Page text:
Implants That Last A Lifetime?
Researchers in Switzerland say they have coupled advanced coating and bonding agents to build joint replacement implants that should last a person’s lifetime.
The joint implant surface made at the Swiss Federal Laboratories for Materials Science and Technology (EMPA) is called diamond-like carbon (DLC), a superhard material that is extremely resistant to abrasive wear. Such coatings have been used on implants before, but previous attempts have seen the material bonded to the rest of the device with compounds that quickly corroded.
Hip implants with DLC coatings were surgically installed between 1993 and 1995. About 50 percent of these failed within 8.5 years. Later investigation found that corrosion in the bonding layer—made of silicon— caused the DLC coating to delaminate. The exposed surface triggered wear in the joint and subsequent bone loss.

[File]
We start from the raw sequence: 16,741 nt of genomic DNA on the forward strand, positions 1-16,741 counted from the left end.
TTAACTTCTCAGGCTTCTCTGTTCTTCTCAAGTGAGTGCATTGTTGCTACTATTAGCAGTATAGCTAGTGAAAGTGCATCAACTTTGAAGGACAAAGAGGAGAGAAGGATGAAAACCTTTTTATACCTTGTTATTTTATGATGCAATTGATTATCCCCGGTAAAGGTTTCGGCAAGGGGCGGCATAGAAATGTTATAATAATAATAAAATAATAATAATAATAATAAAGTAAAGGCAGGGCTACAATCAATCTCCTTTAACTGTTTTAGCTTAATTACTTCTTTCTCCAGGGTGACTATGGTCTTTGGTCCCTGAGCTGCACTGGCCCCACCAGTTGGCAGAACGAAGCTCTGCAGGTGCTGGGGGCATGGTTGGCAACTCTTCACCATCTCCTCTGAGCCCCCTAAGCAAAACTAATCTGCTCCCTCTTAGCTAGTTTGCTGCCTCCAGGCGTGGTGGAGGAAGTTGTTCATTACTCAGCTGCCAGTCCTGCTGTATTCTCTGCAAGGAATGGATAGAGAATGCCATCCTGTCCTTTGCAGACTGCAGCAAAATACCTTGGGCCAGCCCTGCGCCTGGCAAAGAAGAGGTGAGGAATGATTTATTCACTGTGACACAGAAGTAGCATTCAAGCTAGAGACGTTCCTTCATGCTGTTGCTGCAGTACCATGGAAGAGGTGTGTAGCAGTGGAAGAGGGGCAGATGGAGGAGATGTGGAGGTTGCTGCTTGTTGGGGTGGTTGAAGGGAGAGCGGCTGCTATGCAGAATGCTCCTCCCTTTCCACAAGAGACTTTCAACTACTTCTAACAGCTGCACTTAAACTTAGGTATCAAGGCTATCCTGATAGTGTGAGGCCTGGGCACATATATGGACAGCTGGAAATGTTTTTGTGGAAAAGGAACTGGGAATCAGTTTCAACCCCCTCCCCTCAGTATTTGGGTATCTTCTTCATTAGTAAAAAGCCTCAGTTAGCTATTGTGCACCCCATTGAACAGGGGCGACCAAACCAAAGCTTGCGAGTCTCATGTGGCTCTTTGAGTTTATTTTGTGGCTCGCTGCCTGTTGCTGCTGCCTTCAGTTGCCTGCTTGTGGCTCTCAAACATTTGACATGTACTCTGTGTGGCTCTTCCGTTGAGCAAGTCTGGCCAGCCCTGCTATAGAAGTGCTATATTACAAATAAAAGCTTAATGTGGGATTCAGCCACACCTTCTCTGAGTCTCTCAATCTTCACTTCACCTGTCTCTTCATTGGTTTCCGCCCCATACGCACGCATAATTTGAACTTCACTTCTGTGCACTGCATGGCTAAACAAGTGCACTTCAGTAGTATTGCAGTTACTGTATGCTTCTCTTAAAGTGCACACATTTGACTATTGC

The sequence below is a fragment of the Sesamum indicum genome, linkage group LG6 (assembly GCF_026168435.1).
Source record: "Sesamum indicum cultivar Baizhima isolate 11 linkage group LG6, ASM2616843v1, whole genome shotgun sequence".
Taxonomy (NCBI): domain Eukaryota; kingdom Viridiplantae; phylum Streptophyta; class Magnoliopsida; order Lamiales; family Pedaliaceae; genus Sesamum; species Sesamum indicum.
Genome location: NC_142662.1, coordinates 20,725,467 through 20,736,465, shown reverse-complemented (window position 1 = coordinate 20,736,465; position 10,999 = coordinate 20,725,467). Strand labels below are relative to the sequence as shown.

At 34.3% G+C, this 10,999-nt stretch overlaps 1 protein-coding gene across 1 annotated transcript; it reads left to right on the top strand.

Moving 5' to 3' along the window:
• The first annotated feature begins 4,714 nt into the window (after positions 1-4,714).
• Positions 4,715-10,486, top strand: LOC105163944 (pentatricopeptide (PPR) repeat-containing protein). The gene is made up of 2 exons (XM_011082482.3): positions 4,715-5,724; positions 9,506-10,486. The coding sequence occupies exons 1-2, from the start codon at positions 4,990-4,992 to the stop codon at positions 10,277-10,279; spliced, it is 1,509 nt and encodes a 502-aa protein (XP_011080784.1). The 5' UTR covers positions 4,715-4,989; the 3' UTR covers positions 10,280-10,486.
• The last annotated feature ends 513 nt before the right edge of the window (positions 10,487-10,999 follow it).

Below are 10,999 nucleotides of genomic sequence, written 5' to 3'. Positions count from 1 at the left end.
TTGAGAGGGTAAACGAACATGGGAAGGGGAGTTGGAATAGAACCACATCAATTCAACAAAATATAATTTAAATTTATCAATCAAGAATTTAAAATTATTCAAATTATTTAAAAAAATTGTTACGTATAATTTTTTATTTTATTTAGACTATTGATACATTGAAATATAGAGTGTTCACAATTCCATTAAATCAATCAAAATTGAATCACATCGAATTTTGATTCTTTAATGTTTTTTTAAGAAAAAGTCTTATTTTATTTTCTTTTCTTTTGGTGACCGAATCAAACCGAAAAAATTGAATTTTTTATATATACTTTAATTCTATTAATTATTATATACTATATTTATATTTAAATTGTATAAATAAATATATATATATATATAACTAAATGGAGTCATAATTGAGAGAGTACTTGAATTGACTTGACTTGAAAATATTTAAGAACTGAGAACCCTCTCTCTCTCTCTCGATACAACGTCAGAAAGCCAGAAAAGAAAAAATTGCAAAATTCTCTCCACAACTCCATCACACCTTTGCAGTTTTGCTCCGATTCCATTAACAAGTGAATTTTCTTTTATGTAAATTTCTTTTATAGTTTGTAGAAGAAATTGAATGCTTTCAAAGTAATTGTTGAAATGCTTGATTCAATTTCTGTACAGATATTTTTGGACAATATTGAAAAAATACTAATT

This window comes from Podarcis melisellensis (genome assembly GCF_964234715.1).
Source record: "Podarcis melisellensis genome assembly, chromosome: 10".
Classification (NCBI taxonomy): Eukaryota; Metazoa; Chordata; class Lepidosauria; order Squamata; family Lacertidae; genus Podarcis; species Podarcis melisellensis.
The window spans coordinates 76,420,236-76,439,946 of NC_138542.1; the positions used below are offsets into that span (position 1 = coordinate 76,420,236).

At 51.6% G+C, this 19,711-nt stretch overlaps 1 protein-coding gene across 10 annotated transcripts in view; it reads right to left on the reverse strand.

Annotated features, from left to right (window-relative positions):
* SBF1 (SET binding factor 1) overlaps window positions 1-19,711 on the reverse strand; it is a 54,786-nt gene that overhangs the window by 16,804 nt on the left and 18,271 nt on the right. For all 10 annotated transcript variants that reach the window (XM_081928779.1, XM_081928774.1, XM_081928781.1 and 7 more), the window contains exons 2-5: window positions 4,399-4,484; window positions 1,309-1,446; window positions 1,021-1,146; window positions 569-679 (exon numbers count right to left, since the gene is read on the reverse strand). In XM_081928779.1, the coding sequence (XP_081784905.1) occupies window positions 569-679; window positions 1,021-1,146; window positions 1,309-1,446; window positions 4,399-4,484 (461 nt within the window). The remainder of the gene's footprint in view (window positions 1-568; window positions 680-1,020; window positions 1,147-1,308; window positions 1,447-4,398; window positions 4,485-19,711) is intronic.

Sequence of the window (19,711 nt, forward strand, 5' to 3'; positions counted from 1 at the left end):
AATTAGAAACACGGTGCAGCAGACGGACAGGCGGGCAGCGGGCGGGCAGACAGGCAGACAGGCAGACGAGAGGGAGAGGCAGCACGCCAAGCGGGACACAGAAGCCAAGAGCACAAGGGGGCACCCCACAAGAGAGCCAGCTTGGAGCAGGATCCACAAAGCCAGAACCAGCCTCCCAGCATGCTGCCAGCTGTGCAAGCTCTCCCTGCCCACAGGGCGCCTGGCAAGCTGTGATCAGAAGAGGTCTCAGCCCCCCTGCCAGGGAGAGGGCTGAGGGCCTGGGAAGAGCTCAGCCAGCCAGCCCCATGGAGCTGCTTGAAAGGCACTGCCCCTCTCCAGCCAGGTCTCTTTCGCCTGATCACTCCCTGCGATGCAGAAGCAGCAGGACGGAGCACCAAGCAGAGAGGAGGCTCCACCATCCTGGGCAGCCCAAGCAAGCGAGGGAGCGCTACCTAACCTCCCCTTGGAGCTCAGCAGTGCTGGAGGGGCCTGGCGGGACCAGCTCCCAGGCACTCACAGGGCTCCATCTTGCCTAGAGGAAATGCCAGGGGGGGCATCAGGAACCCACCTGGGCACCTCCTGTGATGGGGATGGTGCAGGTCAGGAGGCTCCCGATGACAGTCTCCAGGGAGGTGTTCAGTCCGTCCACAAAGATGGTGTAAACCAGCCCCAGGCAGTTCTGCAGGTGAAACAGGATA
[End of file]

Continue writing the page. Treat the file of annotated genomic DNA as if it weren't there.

Now the Swiss team has used a rare, dense nonreactive metal called tantalum as the bonding layer instead of silicon. The element doesn’t react with body fluids, doesn’t trigger an immune response and is already used in orthopaedic implants.
They coated an intervertebral disc implant with the two materials and put it in a machine that mimics the wear and tear it would experience in a person’s body.
The implant experienced no abrasion or corrosion after being subjected to 100 million cycles, around what is expected from 100 years of use.
"Our aim was to find a bonding agent which does not corrode and which lasts a lifetime in the body," said Kerstin Thorwarth, a materials scientist at the lab. "The intervertebral disc is the most awkward joint in terms of implants. Because tantalum has performed so well, the DLC project can now be applied to other joints."
All images courtesy EMPA.